Hurts so Good. So Much More to Massage than Deep Tissue.

Before I became part of the Wellness industry and was surrounded by Massage Therapists, I had one very strong opinion about massage.  I felt that in order for a massage to be beneficial to me it had to hurt.  I assumed (and we know what assuming gets you) that if I had knots and pain and discomfort the only way it was going to be better was for a Massage Therapist to press hard on those knots and rub hard on those knots until they dissipated.  And though it would hurt, I would come away being better off then when I started.  Well, 13 years later I have realized how wrong my opinion was, and not only that, but I realized just how many people agreed with that mentality.

The biggest thing that I have realized over my 13 years is that there are a variety of therapeutic massage techniques, some of which do not include firm pressure.  Let’s use Manual Lymphatic Drainage as an example.  MLD is a gentle massage that encourages the natural drainage of the lymph (which carries waste products away from the tissues).  It helps remove swelling in areas that cause you discomfort.  At no point in a MLD massage are you screaming “mommy”.

Relaxation Massage

So where did the thought process come from that in order to get rid of chronic tension patterns, you had to have a Deep Tissue Massage?  Well my best guess, and where I made my conclusion from was the infamous media.  At one point or another I think all of us have watched a person (usually a very “manly” man) on T.V. lie on a massage table with a small massage therapist over him making him yelp in pain because his arm is twisted behind him and she is jabbing her elbow into his shoulder blade while standing on his back.  That type of massage makes good T.V..  A massage where a very light pressure is being used doesn’t do much for the audience.  Only recently have we been able to visualize other types of massage due to reality television.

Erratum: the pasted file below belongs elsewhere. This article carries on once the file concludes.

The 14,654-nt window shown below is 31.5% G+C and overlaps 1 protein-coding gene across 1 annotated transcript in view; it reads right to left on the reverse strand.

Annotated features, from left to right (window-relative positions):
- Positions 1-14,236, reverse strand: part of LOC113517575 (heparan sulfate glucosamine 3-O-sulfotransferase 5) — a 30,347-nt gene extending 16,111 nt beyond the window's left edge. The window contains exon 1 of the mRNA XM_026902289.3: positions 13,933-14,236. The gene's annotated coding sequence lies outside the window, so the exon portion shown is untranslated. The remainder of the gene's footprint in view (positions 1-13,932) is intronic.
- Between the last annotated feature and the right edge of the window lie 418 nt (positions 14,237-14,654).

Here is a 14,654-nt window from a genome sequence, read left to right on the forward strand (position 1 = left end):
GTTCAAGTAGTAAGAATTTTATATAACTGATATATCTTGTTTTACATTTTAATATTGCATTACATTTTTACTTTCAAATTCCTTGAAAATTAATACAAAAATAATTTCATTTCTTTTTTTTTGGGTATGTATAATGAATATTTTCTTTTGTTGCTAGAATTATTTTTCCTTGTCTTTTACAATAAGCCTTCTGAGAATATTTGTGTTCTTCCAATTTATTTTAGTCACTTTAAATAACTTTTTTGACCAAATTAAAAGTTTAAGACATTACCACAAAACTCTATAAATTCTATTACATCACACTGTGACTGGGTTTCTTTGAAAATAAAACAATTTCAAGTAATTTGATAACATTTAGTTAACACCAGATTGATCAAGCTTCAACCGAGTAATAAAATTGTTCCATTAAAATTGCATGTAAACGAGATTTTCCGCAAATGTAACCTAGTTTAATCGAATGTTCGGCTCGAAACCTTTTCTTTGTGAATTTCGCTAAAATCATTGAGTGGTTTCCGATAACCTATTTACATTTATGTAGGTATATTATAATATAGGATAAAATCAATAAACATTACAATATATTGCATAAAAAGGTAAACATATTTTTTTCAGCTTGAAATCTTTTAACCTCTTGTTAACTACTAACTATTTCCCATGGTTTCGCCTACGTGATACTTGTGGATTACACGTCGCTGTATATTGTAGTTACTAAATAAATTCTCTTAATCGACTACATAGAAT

After having that mentality for so long it then becomes a question of what you personally are looking for when you come in to get a massage.  My best suggestion is to be open with the person on the phone of the areas you are concerned about and then being open again with your massage therapist.  Each therapist is trained in a variety of techniques to help you feel better.  It might not be a technique you are familiar with, but if you tell your therapist that you have chronic pain in your shoulder blades then during that service they are going to do everything they can to help your chronic pain in your shoulder blades.  What you might actually find is that a therapist in that situation might work your pecs more than your shoulders….WHAT?? WHY??.  Well when you sit at desks, type on computers, or are repetitively hunched forward your pecs become increasingly tight and in turn they pull your shoulder blades forward, which in turn makes your shoulder blade area hurt.  So your assumption might be that you need work on your shoulder blades, preferably some trigger point release, but what you will find is that swedish techniques on your pecs gives you longer lasting results.

After reading this my plea to everyone is that you go into a massage with an open mind, that you speak openly about your concerns, pain, tension, etc., and that following a massage you reassess how you feel and not how you felt during the service.  If you concentrate solely on what you feel “should” be happening throughout you might miss what actually happened.

~ Dana Neal – Spa Manager